New link between a specific protein and its role in determining how cancerous cells divide

Biology researchers at Rutgers-Newark have identified a new link between a specific protein and its role in determining how cancerous cells divide, spread and form new tumors in other parts of the human body.

In the article, “Rho Overexpression Leads to Mitosis-associated Detachment of Cells from Epithelial Sheets: A Link to the Mechanism of Cancer Dissemination,” appearing in the Aug. 9-13 edition of the Proceedings of the National Academy of Science, Rutgers-Newark Biology Chair Edward Bonder reveals that the overexpression of Rho protein in certain cells can cause the cells to take on a rounded shape, bud, break off and form cell colonies distant to the original cell colony.

By connecting the presence of Rho proteins to this cell division and movement phenomenon, researchers may have begun to pave the way for the development of more specific approaches to treat cancerous cells. For example, chemotherapy agents act to eradicate any cell that is dividing. With this approach, healthy cells are destroyed along with unhealthy ones, leading to the debilitating side effects experienced by many chemotherapy patients. Through the identification of the novel effect of a Rho pathway within a dividing cell, researchers may be able to develop more targeted pharmacological approaches that can attack unhealthy dividing cells while leaving the healthy ones intact.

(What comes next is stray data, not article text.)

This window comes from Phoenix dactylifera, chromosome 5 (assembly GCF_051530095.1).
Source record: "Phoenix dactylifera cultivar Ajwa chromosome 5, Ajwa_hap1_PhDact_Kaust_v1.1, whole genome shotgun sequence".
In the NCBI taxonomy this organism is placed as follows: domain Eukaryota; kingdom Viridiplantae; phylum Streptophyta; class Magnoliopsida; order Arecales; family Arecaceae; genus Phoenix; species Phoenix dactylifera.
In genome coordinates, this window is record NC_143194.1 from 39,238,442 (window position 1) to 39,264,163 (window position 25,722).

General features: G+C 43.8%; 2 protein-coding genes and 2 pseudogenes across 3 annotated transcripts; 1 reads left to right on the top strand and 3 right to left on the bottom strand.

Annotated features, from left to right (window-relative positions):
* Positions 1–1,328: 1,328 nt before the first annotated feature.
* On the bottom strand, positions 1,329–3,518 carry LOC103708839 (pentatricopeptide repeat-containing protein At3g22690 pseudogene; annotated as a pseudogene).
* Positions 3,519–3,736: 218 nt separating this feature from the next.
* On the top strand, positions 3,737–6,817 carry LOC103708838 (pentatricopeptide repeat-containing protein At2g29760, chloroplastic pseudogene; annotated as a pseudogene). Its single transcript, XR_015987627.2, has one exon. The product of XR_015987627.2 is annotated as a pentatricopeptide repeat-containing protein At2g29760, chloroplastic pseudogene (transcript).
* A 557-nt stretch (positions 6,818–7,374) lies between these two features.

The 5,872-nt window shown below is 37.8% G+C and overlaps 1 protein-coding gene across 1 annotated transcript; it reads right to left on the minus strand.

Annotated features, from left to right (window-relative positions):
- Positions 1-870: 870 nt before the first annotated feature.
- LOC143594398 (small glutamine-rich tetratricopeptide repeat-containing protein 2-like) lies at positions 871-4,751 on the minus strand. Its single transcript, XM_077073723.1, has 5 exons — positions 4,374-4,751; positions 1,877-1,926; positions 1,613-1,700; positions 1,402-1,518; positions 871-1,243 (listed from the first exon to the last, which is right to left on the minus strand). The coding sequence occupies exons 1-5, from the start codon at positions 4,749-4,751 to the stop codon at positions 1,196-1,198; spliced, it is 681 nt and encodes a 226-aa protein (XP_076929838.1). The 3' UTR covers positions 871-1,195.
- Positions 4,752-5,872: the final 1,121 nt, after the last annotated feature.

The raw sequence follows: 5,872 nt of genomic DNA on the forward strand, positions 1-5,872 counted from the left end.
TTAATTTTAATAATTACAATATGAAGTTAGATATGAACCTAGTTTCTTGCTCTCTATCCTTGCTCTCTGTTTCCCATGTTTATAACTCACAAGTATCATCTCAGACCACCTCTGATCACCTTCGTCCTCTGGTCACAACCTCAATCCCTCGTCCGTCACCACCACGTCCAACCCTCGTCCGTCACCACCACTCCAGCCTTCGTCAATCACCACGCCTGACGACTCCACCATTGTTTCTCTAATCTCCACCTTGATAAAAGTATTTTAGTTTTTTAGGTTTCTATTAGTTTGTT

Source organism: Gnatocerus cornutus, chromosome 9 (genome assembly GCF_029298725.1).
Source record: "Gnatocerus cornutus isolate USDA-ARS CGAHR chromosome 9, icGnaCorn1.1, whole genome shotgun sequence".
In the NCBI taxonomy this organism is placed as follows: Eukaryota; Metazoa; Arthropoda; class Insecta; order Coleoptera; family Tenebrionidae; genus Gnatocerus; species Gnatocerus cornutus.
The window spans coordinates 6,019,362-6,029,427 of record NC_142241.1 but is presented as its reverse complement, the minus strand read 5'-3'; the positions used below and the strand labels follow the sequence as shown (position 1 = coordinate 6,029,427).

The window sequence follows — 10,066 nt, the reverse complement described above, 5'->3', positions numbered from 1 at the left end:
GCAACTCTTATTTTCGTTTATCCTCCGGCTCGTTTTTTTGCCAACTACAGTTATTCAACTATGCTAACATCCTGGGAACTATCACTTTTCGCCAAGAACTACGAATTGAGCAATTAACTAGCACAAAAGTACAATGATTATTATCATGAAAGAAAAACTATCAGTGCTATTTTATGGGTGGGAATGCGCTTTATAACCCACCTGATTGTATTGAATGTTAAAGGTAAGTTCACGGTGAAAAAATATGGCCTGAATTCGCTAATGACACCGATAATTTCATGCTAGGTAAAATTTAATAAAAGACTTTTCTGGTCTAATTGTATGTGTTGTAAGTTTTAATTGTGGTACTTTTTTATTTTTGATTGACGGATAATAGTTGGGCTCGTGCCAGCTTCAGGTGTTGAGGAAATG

Rho proteins serve as a regulator with the ability to turn on or activate other proteins, including myosin II, a motor protein instrumental in taking energy and converting it to movement in the human body. The researchers’ findings identified a link between cell division and a cell’s ability to remain associated with its parent tissue.

According to Bonder, researchers uncovered this information while attempting to learn more about what regulates the changes of cells within healing wounds in epithelial (skin) cells. After introducing Rho into a culture of cells, some cells budded out of the tissue monolayer after which they would get moved lengthy distances away from the original source of the cells.

“These cells continued to bud off rounded cells and they would remain loosely attached to the initial tissue monolayer,” Bonder explains. “We found that the rounded cells didn’t attach well to each other or to the cells in the original monolayer. Once they detached from the monolayer, they would float off and create another colony of cells at a distant location.” Bonder adds, “The observations help us define cross-talk between two different cytoskeletal elements. If you are able to define this, you can envision developing different pharmacological approaches to treat the spread of certain cancers. You can introduce agents that have a specific effect on this particular Rho pathway instead of knocking out all cells that are dividing.”


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